A few days before the conclusion of my internship with the Aquarium Collections Department, I had the opportunity to shadow one of the Marine Mammals staff members for half a day. What a great experience! Each day starts off at 7:30 with a department meeting where everyone reviews their schedule (posted daily) and announcements are made - the daily routine of each staff member changes frequently as people rotate around working with different animals and in different habitats at different times. This system seemed to foster a notable "team" feeling, rather than a secular "my area" vs other people's area competition. Another benefit - I was able to see almost every area of the marine mammals department in half a day because my guide was scheduled to work in every exhibit that day.

We began the day with a penguin feed. Each animal has a series of color-coded bands on one of their wings. Each color corresponds to a number. The penguin in the front is #16, a juvenile who hatched at the Shedd earlier this year. After her first molt, she will display the yellow ear tuft feathers characteristic of adult Rockhoppers. The staff would use the numbers as proper nouns to call individuals. Sixteen responded to her name and was exceptionally friendly, she actually jumped into my lap and perched on my arm. Quite a balancing act for a bird with webbed feet!

At 10 AM we moved on to prepare for the first of 4 daily dolphin shows. To keep the dolphins from becoming bord, they work with a different trainer and preform a different series of tricks for each show. This routine is great for the dolphins but quite a task for the staff. My guide changed into a Shedd wetsuit and we met the other trainers in the prep room. On a whiteboard, dolphin assignments and trick routines were listed. For three minutes, all five trainers sat staring at the board muttering their routines over and over - during the show the routines of each dolphin must be perfectly synchronized with the announcer and the other dolphins. Often times the shows involved both dolphins and belugas (not at the same time), adding yet another layer of complexity.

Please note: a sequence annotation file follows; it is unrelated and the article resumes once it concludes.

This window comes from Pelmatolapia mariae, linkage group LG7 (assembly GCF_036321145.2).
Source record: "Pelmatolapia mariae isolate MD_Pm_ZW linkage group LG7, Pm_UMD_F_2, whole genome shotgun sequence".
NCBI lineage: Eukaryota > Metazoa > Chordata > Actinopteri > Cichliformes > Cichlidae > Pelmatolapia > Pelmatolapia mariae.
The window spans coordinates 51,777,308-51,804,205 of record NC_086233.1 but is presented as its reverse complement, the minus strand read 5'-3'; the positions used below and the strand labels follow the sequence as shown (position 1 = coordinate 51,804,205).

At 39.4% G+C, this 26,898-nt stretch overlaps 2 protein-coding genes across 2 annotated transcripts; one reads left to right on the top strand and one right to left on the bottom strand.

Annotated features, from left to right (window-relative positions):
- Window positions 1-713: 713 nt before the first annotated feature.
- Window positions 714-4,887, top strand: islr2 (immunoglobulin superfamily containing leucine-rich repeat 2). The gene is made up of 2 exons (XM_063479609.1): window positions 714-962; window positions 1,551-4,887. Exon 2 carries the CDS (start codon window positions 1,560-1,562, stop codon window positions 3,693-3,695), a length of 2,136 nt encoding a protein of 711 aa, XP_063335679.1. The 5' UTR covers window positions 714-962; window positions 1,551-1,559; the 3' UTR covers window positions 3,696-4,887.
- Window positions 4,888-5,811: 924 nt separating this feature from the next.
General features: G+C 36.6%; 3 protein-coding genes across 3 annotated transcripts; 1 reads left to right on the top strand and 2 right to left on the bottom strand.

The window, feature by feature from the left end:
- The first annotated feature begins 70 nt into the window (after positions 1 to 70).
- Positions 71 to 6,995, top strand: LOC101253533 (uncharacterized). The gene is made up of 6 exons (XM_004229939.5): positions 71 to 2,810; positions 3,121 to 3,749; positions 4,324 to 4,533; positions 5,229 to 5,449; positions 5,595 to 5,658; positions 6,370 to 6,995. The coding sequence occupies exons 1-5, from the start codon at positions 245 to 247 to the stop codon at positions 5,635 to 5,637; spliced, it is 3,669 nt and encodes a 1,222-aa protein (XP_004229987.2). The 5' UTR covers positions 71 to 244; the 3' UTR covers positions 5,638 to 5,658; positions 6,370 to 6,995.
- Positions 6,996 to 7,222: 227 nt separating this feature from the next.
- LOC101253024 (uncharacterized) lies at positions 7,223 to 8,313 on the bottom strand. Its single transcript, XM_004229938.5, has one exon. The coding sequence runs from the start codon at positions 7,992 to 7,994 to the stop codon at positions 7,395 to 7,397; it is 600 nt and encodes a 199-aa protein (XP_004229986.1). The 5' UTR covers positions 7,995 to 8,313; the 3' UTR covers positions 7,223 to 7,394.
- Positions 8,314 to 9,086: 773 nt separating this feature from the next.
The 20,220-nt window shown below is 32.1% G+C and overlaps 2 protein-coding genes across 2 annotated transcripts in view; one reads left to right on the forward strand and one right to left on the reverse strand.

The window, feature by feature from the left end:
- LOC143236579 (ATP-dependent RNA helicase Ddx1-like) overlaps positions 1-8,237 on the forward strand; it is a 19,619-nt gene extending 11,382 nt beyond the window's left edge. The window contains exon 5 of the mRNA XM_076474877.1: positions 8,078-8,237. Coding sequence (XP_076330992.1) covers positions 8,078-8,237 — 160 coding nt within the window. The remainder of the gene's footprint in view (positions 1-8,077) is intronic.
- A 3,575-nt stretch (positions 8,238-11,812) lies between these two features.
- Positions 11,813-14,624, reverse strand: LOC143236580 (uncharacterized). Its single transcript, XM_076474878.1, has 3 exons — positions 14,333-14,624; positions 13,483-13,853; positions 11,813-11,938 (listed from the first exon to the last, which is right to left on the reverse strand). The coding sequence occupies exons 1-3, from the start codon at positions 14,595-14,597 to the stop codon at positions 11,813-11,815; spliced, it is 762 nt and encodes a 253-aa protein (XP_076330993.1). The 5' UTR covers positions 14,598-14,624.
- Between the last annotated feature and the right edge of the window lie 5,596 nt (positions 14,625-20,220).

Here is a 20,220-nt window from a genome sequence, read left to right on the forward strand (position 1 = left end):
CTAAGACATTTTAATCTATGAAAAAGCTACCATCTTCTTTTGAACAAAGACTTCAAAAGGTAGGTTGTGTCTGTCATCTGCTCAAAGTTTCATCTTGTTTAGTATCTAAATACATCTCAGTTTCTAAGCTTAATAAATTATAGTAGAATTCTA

Food for each dolphin is carefully inspected, cut, and premeasured before each session. When the feedroom workers are done preparing a bucket, they set the animal's symbol or "target" on top of the food. The target is also used to call the animal - each dolphin recognizes its target and knows to come to it when its placed in the water.

The dolphins can get full during a show but still want to participate in the act. To remedy this problem, the caretakers have developed alternate methods of positive reinforcement. Misting them with a squirt bottle is one of these methods; clapping is another.

To acclimate the dolphins and belugas to the look and presence of the ultrasound equipment, this old broken monitor is left out and moved to various locations around the exhibit. During the non-show training sessions, the animals are individually called over to the monitor and rubbed with a mock ultrasound wand.

We also worked with the belugas. Naya was pregnant and nearly due - notice her rather enormous girth! You could actually see her stomach move as the baby "kicked." She gave birth to a stillborn male calf on September 20th - apparently common for first-time mothers, but still a huge disappointment.

Click here to see more amazing beluga photos!

Return to Main Page